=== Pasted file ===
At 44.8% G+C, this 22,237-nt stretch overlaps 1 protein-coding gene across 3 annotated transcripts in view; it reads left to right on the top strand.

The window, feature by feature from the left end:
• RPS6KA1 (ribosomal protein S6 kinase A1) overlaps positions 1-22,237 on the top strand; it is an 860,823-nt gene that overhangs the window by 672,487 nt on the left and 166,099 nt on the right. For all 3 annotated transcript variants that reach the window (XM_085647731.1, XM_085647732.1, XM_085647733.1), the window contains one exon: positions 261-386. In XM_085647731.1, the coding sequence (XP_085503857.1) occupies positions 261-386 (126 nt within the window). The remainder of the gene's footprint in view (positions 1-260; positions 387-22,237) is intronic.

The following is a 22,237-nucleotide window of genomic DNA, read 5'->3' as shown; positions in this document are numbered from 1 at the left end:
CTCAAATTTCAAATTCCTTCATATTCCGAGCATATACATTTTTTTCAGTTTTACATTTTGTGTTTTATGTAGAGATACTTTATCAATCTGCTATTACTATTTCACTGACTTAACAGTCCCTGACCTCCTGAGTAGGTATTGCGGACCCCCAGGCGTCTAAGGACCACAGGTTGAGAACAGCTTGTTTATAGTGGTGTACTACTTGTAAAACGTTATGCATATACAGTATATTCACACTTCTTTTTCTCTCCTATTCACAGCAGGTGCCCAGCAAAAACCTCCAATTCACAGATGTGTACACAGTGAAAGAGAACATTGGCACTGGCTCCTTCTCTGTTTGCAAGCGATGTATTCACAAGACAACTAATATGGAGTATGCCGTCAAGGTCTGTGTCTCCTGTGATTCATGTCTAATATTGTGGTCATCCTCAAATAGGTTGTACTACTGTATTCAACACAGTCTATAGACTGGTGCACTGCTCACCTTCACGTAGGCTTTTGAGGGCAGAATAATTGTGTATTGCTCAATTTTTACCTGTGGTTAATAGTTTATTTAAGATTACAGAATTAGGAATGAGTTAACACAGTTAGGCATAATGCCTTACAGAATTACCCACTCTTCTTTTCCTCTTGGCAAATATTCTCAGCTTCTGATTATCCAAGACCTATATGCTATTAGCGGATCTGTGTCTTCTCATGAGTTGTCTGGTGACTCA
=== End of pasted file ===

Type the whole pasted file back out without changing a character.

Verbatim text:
At 44.8% G+C, this 22,237-nt stretch overlaps 1 protein-coding gene across 3 annotated transcripts in view; it reads left to right on the top strand.

The window, feature by feature from the left end:
• RPS6KA1 (ribosomal protein S6 kinase A1) overlaps positions 1-22,237 on the top strand; it is an 860,823-nt gene that overhangs the window by 672,487 nt on the left and 166,099 nt on the right. For all 3 annotated transcript variants that reach the window (XM_085647731.1, XM_085647732.1, XM_085647733.1), the window contains one exon: positions 261-386. In XM_085647731.1, the coding sequence (XP_085503857.1) occupies positions 261-386 (126 nt within the window). The remainder of the gene's footprint in view (positions 1-260; positions 387-22,237) is intronic.

The following is a 22,237-nucleotide window of genomic DNA, read 5'->3' as shown; positions in this document are numbered from 1 at the left end:
CTCAAATTTCAAATTCCTTCATATTCCGAGCATATACATTTTTTTCAGTTTTACATTTTGTGTTTTATGTAGAGATACTTTATCAATCTGCTATTACTATTTCACTGACTTAACAGTCCCTGACCTCCTGAGTAGGTATTGCGGACCCCCAGGCGTCTAAGGACCACAGGTTGAGAACAGCTTGTTTATAGTGGTGTACTACTTGTAAAACGTTATGCATATACAGTATATTCACACTTCTTTTTCTCTCCTATTCACAGCAGGTGCCCAGCAAAAACCTCCAATTCACAGATGTGTACACAGTGAAAGAGAACATTGGCACTGGCTCCTTCTCTGTTTGCAAGCGATGTATTCACAAGACAACTAATATGGAGTATGCCGTCAAGGTCTGTGTCTCCTGTGATTCATGTCTAATATTGTGGTCATCCTCAAATAGGTTGTACTACTGTATTCAACACAGTCTATAGACTGGTGCACTGCTCACCTTCACGTAGGCTTTTGAGGGCAGAATAATTGTGTATTGCTCAATTTTTACCTGTGGTTAATAGTTTATTTAAGATTACAGAATTAGGAATGAGTTAACACAGTTAGGCATAATGCCTTACAGAATTACCCACTCTTCTTTTCCTCTTGGCAAATATTCTCAGCTTCTGATTATCCAAGACCTATATGCTATTAGCGGATCTGTGTCTTCTCATGAGTTGTCTGGTGACTCA